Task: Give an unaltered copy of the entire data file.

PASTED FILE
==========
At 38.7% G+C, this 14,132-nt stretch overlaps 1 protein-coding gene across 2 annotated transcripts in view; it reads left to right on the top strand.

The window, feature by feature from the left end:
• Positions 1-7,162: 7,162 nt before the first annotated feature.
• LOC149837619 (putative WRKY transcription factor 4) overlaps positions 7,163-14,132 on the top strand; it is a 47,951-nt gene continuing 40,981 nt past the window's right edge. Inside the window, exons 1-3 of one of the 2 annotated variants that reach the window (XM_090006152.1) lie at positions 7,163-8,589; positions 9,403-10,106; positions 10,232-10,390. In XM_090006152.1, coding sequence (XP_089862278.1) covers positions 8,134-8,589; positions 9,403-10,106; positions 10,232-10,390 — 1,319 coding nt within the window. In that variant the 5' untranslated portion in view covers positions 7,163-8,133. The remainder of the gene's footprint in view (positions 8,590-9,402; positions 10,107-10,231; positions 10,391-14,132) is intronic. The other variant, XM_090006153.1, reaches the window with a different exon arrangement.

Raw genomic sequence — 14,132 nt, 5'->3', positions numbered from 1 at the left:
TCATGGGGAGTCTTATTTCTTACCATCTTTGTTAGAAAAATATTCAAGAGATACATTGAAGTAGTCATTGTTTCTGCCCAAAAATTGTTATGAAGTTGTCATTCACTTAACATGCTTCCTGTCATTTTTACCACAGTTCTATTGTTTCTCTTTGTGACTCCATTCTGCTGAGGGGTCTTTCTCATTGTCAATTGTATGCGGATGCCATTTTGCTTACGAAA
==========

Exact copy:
At 38.7% G+C, this 14,132-nt stretch overlaps 1 protein-coding gene across 2 annotated transcripts in view; it reads left to right on the top strand.

The window, feature by feature from the left end:
• Positions 1-7,162: 7,162 nt before the first annotated feature.
• LOC149837619 (putative WRKY transcription factor 4) overlaps positions 7,163-14,132 on the top strand; it is a 47,951-nt gene continuing 40,981 nt past the window's right edge. Inside the window, exons 1-3 of one of the 2 annotated variants that reach the window (XM_090006152.1) lie at positions 7,163-8,589; positions 9,403-10,106; positions 10,232-10,390. In XM_090006152.1, coding sequence (XP_089862278.1) covers positions 8,134-8,589; positions 9,403-10,106; positions 10,232-10,390 — 1,319 coding nt within the window. In that variant the 5' untranslated portion in view covers positions 7,163-8,133. The remainder of the gene's footprint in view (positions 8,590-9,402; positions 10,107-10,231; positions 10,391-14,132) is intronic. The other variant, XM_090006153.1, reaches the window with a different exon arrangement.

Raw genomic sequence — 14,132 nt, 5'->3', positions numbered from 1 at the left:
TCATGGGGAGTCTTATTTCTTACCATCTTTGTTAGAAAAATATTCAAGAGATACATTGAAGTAGTCATTGTTTCTGCCCAAAAATTGTTATGAAGTTGTCATTCACTTAACATGCTTCCTGTCATTTTTACCACAGTTCTATTGTTTCTCTTTGTGACTCCATTCTGCTGAGGGGTCTTTCTCATTGTCAATTGTATGCGGATGCCATTTTGCTTACGAAA